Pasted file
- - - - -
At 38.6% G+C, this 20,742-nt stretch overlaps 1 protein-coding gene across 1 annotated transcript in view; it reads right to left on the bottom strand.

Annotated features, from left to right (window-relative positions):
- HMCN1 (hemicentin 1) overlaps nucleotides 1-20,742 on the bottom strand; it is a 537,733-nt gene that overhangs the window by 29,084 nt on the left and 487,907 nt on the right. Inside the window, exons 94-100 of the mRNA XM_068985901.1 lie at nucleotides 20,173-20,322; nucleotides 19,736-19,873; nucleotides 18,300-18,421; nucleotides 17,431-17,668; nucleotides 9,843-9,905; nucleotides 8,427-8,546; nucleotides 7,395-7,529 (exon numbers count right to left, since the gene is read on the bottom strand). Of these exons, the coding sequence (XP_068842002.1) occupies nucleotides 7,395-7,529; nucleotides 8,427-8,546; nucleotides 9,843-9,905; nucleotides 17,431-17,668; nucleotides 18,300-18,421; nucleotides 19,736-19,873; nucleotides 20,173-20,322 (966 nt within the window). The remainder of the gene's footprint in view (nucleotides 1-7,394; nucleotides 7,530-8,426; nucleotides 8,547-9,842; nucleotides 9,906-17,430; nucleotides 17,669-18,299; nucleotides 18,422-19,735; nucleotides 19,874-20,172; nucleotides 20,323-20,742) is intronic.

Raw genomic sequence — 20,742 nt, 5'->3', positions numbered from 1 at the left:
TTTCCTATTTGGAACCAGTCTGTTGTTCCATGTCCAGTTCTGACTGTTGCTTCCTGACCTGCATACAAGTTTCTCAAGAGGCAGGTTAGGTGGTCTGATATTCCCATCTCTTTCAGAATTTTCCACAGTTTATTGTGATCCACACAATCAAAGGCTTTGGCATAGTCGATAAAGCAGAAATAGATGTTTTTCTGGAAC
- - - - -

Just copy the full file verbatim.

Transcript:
At 38.6% G+C, this 20,742-nt stretch overlaps 1 protein-coding gene across 1 annotated transcript in view; it reads right to left on the bottom strand.

Annotated features, from left to right (window-relative positions):
- HMCN1 (hemicentin 1) overlaps nucleotides 1-20,742 on the bottom strand; it is a 537,733-nt gene that overhangs the window by 29,084 nt on the left and 487,907 nt on the right. Inside the window, exons 94-100 of the mRNA XM_068985901.1 lie at nucleotides 20,173-20,322; nucleotides 19,736-19,873; nucleotides 18,300-18,421; nucleotides 17,431-17,668; nucleotides 9,843-9,905; nucleotides 8,427-8,546; nucleotides 7,395-7,529 (exon numbers count right to left, since the gene is read on the bottom strand). Of these exons, the coding sequence (XP_068842002.1) occupies nucleotides 7,395-7,529; nucleotides 8,427-8,546; nucleotides 9,843-9,905; nucleotides 17,431-17,668; nucleotides 18,300-18,421; nucleotides 19,736-19,873; nucleotides 20,173-20,322 (966 nt within the window). The remainder of the gene's footprint in view (nucleotides 1-7,394; nucleotides 7,530-8,426; nucleotides 8,547-9,842; nucleotides 9,906-17,430; nucleotides 17,669-18,299; nucleotides 18,422-19,735; nucleotides 19,874-20,172; nucleotides 20,323-20,742) is intronic.

Raw genomic sequence — 20,742 nt, 5'->3', positions numbered from 1 at the left:
TTTCCTATTTGGAACCAGTCTGTTGTTCCATGTCCAGTTCTGACTGTTGCTTCCTGACCTGCATACAAGTTTCTCAAGAGGCAGGTTAGGTGGTCTGATATTCCCATCTCTTTCAGAATTTTCCACAGTTTATTGTGATCCACACAATCAAAGGCTTTGGCATAGTCGATAAAGCAGAAATAGATGTTTTTCTGGAAC